Feeds

UK watchdog looking into Facebook face-tech row

Matter for national authorities, says Brussels

The essential guide to IT transformation

Blighty's data regulator the Information Commissioners Office is talking to Facebook about the "privacy implications" of its facial recognition technology, The Register has learned.

However, despite widespread reporting based on a Bloomberg story that suggests that European watchdogs are probing the company over this issue, no such investigation by the EU's executive body is currently underway.

"It is misleading to say that the European Commission is investigating the issue," a Brussels spokeswoman told El Reg.

"EU data protection rules establish criteria for processing personal details and transparency requirements about the use of such data. But it is for the national authorities in member states to monitor and enforce them.

"On the other hand, new technologies bring new challenges all the time and that is why the European Commission is currently reviewing the data protection rules."

We asked the ICO if it was planning to investigate Facebook's decision to quietly slot its facial recognition technology into its network without first informing its users.

"As with any new technology, we would expect Facebook to be upfront about how people's personal information is being used," said an ICO spokesman.

"The privacy issues that this new software might raise are obvious and users should be given as much information as possible to give them the opportunity to make an informed choice about whether they wish to use it.

"We are speaking to Facebook about the privacy implications of this technology."

The watchdog has yet to declare an outright investigation, however, preferring instead to tell us that talks are taking place.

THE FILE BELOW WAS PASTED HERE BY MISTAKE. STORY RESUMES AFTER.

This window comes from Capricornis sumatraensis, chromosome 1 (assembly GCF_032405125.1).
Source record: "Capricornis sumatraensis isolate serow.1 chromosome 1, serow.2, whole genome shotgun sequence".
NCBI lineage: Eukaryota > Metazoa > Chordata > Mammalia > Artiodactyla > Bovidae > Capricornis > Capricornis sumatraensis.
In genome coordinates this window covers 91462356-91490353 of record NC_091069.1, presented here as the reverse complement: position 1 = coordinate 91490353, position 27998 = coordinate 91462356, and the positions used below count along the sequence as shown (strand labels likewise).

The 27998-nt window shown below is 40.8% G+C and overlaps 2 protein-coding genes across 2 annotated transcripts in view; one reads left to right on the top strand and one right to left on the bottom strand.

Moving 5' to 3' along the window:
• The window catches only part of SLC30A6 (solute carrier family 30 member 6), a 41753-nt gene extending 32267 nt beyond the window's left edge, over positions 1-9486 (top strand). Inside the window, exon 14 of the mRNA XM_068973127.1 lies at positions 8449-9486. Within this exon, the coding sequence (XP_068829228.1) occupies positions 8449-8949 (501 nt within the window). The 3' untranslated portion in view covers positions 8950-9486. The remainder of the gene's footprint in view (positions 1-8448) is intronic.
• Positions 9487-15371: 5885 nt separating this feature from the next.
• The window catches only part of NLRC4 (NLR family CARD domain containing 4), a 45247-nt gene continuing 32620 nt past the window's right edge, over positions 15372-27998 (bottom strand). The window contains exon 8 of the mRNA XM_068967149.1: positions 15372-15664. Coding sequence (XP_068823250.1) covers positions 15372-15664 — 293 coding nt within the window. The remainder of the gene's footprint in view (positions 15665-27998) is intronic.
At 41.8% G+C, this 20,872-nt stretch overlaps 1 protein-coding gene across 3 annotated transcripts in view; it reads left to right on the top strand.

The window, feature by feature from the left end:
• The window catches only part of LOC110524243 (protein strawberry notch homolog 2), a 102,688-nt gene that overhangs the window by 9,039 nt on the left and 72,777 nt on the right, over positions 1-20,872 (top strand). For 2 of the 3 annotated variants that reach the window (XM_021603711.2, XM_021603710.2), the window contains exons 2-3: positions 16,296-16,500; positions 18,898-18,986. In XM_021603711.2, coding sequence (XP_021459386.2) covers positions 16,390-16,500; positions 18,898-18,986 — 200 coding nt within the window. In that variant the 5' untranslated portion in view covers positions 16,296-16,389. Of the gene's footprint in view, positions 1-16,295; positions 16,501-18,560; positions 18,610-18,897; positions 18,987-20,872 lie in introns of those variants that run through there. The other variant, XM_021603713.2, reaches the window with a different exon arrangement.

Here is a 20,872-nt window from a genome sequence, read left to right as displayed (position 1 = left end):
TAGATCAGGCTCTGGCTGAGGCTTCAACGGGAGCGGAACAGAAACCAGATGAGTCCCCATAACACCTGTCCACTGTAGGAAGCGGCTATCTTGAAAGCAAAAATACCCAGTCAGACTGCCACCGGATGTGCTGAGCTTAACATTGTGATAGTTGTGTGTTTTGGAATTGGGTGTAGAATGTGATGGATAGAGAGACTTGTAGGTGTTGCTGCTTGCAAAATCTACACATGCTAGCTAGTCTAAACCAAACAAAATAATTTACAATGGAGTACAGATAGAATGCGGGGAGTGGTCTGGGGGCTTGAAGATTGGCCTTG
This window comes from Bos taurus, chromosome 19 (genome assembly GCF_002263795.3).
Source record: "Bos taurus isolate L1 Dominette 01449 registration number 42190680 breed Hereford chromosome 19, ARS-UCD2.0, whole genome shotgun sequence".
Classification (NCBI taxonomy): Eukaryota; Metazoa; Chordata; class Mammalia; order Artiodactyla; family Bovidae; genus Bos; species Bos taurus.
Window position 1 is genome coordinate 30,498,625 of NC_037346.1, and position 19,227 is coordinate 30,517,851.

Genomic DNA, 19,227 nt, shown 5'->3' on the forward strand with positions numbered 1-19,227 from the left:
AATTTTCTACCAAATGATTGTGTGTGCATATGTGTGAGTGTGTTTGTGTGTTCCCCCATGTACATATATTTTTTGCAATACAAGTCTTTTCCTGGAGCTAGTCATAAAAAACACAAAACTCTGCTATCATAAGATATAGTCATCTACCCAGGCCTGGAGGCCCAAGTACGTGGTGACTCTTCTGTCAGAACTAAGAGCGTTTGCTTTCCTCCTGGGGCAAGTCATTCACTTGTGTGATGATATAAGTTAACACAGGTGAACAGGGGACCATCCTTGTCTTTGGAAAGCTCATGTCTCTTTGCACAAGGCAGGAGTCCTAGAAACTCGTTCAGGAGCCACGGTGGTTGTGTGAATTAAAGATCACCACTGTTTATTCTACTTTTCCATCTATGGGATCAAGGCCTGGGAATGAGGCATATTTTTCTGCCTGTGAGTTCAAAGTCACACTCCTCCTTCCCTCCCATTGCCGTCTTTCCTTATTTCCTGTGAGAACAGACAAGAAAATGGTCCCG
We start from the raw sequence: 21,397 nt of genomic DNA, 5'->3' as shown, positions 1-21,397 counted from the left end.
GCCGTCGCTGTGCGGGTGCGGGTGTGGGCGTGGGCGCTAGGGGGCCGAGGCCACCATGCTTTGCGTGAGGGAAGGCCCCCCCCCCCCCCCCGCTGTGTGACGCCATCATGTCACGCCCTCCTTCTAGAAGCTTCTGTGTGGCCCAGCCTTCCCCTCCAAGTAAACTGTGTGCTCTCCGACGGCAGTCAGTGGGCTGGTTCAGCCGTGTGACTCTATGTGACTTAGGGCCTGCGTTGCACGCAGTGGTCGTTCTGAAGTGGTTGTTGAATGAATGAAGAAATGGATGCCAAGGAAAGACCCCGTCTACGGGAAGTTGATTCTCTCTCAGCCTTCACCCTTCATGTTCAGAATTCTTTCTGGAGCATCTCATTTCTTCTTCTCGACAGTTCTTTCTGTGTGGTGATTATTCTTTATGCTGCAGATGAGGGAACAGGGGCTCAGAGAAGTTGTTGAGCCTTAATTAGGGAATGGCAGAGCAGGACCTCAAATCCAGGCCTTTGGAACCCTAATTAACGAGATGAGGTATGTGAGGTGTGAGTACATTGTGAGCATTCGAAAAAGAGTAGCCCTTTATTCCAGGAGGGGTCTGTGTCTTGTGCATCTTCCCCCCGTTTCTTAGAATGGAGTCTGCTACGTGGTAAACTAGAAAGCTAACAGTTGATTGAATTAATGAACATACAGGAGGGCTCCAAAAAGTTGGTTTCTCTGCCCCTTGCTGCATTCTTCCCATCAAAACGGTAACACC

Facebook surprised many privacy advocates earlier this week when it quietly rolled out its facial recognition technology to countries outside of the US, by switching the feature on by default without telling its users first.

The tech, which is set as "opt out" rather than "opt in", works by scanning newly uploaded pics and then identifying faces from previously tagged photos already stored in Mark Zuckerberg's closed-off network.

Many reports pointed out what was essentially Facebook's latest privacy gaffe, after Graham Cluley gave the world's largest social networking site the red flag. The company openly admitted to The Reg and other organs that it "could have been more clear" about the rollout.

That's an after-the-fact statement that may see Facebook marked with yet another privacy scar. ®

The essential guide to IT transformation

More from The Register

next story
Super Cali signs a kill-switch, campaigners say it's atrocious
Remote-death button bad news for crooks, protesters – and great news for hackers?
UK government accused of hiding TRUTH about Universal Credit fiasco
'Reset rating keeps secrets on one-dole-to-rule-them-all plan', say MPs
Caught red-handed: UK cops, PCSOs, specials behaving badly… on social media
No Mr Fuzz, don't ask a crime victim to be your pal on Facebook
Ex US cybersecurity czar guilty in child sex abuse website case
Health and Human Services IT security chief headed online to share vile images
Don't even THINK about copyright violation, says Indian state
Pre-emptive arrest for pirates in Karnataka
The police are WRONG: Watching YouTube videos is NOT illegal
And our man Corfield is pretty bloody cross about it
Felony charges? Harsh! Alleged Anon hackers plead guilty to misdemeanours
US judge questions harsh sentence sought by prosecutors
prev story

Whitepapers

A new approach to endpoint data protection
What is the best way to ensure comprehensive visibility, management, and control of information on both company-owned and employee-owned devices?
Implementing global e-invoicing with guaranteed legal certainty
Explaining the role local tax compliance plays in successful supply chain management and e-business and how leading global brands are addressing this.
Maximize storage efficiency across the enterprise
The HP StoreOnce backup solution offers highly flexible, centrally managed, and highly efficient data protection for any enterprise.
How modern custom applications can spur business growth
Learn how to create, deploy and manage custom applications without consuming or expanding the need for scarce, expensive IT resources.
Next gen security for virtualised datacentres
Legacy security solutions are inefficient due to the architectural differences between physical and virtual environments.